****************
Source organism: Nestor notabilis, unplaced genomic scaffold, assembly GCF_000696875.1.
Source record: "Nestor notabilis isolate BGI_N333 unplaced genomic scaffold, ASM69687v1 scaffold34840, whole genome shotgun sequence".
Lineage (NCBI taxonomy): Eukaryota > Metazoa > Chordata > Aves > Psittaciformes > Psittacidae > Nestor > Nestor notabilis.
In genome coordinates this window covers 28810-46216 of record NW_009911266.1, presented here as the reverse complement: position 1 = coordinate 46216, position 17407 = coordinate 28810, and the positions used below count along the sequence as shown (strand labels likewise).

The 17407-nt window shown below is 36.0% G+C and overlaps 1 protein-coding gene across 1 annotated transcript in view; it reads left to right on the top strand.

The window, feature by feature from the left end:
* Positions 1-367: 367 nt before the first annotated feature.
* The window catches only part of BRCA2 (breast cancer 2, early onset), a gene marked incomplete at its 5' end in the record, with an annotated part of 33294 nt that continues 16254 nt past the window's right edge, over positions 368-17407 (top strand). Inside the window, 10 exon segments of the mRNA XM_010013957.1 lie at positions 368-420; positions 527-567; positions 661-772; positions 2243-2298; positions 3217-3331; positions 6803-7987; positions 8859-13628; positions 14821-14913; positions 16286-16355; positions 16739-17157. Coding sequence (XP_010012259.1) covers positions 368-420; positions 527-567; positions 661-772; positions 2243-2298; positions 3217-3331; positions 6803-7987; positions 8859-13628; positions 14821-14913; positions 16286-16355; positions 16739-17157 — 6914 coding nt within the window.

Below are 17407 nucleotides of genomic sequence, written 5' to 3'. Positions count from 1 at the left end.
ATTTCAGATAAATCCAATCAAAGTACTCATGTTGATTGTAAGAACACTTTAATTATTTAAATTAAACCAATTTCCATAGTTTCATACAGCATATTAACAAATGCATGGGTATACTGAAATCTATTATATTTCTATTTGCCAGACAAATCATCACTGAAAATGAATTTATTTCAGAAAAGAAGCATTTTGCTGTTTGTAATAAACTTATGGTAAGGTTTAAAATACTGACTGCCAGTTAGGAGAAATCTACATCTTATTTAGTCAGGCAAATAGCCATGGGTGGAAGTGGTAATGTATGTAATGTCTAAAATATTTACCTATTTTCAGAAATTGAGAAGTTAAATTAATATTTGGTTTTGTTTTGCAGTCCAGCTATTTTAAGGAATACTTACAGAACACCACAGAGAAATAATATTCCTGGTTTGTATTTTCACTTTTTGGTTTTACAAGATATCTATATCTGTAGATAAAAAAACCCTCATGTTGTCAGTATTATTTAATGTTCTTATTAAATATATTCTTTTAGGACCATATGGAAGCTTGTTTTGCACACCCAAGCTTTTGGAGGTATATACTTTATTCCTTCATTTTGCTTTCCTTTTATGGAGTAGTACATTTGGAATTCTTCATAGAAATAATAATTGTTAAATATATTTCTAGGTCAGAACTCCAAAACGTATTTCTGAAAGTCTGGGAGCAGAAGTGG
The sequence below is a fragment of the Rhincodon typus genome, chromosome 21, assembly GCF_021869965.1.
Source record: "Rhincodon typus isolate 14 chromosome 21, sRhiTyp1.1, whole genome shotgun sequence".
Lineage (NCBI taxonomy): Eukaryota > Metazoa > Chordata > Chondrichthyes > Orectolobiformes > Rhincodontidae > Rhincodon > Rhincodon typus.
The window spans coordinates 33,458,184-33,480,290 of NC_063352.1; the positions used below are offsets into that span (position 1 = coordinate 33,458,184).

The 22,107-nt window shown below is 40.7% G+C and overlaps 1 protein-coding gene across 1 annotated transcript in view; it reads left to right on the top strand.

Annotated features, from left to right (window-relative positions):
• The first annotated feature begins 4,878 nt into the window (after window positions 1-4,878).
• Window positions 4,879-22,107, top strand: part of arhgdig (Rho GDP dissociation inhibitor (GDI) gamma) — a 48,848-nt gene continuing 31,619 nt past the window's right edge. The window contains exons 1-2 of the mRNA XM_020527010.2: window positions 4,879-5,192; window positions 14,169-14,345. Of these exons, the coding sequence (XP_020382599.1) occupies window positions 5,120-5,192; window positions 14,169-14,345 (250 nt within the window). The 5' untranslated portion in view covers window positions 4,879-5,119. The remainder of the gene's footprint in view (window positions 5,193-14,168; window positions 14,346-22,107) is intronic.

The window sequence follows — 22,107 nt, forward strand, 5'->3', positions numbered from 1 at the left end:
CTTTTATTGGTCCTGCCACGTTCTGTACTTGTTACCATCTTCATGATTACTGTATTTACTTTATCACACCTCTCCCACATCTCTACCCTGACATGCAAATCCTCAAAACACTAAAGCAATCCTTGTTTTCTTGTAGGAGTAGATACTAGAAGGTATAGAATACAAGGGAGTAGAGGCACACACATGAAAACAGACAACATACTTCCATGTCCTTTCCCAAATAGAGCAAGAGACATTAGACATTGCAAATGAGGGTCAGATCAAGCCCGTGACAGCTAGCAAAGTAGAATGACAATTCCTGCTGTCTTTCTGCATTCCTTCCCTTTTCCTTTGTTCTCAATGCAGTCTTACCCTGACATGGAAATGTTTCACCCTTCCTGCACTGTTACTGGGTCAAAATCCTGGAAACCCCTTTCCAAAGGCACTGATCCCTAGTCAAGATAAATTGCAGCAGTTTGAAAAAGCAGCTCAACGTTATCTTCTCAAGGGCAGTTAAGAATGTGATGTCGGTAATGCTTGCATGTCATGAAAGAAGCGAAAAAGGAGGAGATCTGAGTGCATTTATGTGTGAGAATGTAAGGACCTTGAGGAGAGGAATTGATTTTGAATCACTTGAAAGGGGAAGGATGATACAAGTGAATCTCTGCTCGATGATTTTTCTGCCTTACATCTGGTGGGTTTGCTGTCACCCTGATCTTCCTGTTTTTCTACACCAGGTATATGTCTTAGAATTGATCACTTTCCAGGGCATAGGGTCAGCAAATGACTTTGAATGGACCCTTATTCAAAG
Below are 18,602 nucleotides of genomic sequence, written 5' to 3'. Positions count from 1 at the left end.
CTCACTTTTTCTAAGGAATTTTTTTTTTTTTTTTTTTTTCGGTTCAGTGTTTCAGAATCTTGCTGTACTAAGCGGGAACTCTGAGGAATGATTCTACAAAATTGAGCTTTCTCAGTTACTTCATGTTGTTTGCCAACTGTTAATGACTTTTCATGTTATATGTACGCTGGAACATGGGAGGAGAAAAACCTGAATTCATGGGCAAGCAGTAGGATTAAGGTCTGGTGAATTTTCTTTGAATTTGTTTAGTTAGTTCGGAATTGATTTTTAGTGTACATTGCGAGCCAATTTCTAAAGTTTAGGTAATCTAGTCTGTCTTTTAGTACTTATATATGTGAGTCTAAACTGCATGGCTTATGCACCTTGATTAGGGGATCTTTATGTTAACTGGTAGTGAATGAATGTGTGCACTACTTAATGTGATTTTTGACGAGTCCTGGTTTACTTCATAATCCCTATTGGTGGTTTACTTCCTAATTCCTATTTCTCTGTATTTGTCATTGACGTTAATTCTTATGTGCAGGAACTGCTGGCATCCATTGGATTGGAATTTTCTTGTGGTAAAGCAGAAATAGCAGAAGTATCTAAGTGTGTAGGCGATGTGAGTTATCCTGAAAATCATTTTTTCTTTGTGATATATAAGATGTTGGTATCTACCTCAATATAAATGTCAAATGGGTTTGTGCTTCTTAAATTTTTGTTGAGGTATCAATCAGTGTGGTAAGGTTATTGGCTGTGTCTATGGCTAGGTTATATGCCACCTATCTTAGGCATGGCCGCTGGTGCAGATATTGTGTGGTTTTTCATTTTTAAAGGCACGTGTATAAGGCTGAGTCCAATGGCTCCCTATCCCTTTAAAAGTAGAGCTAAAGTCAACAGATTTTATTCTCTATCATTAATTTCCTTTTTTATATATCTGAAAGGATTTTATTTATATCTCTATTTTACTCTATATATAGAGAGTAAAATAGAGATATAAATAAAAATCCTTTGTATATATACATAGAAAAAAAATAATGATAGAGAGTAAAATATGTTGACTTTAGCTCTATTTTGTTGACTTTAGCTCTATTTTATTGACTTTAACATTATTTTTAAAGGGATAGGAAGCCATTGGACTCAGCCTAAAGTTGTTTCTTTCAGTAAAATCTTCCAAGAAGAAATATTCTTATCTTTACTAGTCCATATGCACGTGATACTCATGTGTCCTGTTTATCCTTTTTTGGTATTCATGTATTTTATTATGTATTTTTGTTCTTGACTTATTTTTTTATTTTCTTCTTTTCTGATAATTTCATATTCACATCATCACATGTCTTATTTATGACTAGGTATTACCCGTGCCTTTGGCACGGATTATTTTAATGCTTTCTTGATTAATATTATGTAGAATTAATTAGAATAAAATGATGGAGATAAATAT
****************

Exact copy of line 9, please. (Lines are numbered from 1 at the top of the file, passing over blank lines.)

Below are 17407 nucleotides of genomic sequence, written 5' to 3'. Positions count from 1 at the left end.